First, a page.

By Cecilia Farran
As the sunshine days of June would burgeon into a green and growing world, my father, at noon meal, would recite the words of James Russell Lowell, “What is so rare as a day in June if ever come perfect days … .” Seated around that farm table, we would listen with hearts singing in agreement.
Our barn doors faced east and west giving our hilltop farm full view of sunsets and rises. And we fully understood the significance of that rarest of days, June 21, as we watched the Summer Solstice sunset on the longest day of the year.
On either side of that date, high summer on the farm glowed through the seemingly forever days of meadowlark and bee, with the short warm nights lit with the magic of fireflies and the lowing of cattle across the fields dewy fragranced with fresh mown hay.
Decades later, I am still enthralled with this ephemeral time, and enjoy marking its magic. As the days lead up to solstice, I walk each evening into the sunset to mark the lengthening minutes. As the sun swings further to the north each day, I mark its setting point on the horizon.
Then on June 21 (or a shoulder day if rain threatens), I take to the waters of Crusin Slough or Long Lake for a peaceful float with a favorite book from childhood, “The Wind in the Willows” by Kenneth Grahame. Sometime alone, sometimes with a few friends, we pass the book from one kayak to the next and read aloud: Chapter 7, “The Piper at the Gates of Dawn.” Water Rat and Mole paddle the dreamy backwaters on the short midsummer’s night, and in the mystical predawn they encounter Pan on a small island near the weir, his pipes playing an achingly beautiful dream melody to be heard only by those ready to listen.
But all sunrises and sets no matter what time of year carry a liminal beauty, as ephemeral as a summer flower, and Nancy Maxwell of rural Arena, since the onset of the pandemic, has made it her ritual of peace to almost daily photograph them from her front and backyard. She began on March 21, 2020, a date coincidently marking the Spring Equinox when the travels of earth and sun mark a day and night of equal length.
How blessed is she to be able to merely step into her yard as the Earth turns ever toward the morning, for in truth, it is not the sun that “rises and “sets” but the Earth that turns ever eastward. She stands quietly at the center of it all to enjoy two minutes of heart-warming peace in these stressful times.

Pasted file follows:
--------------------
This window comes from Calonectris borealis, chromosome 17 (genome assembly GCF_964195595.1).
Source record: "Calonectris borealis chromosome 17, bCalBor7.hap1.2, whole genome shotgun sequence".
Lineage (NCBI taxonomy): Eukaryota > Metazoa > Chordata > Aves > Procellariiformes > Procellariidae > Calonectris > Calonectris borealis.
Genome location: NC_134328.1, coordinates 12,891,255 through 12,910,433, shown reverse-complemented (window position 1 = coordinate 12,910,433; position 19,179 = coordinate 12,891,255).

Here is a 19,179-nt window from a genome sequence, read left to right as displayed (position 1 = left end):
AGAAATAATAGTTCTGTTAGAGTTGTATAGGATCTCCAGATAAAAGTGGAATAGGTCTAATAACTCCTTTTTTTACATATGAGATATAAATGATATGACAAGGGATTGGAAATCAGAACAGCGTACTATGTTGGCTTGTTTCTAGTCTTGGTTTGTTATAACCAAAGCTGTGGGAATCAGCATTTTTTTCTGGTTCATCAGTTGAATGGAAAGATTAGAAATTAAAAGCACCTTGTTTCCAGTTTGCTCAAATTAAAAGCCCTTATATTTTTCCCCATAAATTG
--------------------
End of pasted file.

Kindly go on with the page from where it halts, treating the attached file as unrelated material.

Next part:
But one thing leads to another and she has compiled several printed and bound photo books of colored beauty pairing them with uplifting quotes from authors and poets. At this time, she has over 500 photos in her collection, including the one pictured here.
She has also created a Power Point presentation of the most splendid examples and will share them as the Arena Historians celebrate Summer Solstice on June 20 at 6:30 p.m. at Grandma Mary’s Brisbane Hall, 175 Hwy 14. For more information, call (608) 228-0261. All are invited. No charge.
Following the meeting there will be time to step outside and gaze upon the solstice sunset over the River Valley at 8:43 p.m. marking its furthest northwestern point on the horizon.
And if you can’t make it on June 20, know that the solstice that is marked at 4:14 a.m. on June 21 will continue its length of 15 hours and 23 minutes of daylight each day through June 24 while the Earth rests before it begins its journey back along the horizon to its southern-most point to mark the shortest day of the year, the Winter Solstice, Dec. 21.
But whatever you do, enjoy those 15 hours and 23 minutes of sunlight as you daydream through the summer magic of Midsummer night and the rarest of June days.
As a story smith, Cecilia Farran writes for the written and spoken word and performs one-woman shows Beyond the Story. She gains solace and inspiration from her home, Taralir, nestled in a pine forest along the Wisconsin River. Contact her at firstname.lastname@example.org. Any one interested in joining Cecilia on a midsummer evening float June 21, reading “Wind in the Willows,” text her at (608) 228-0261.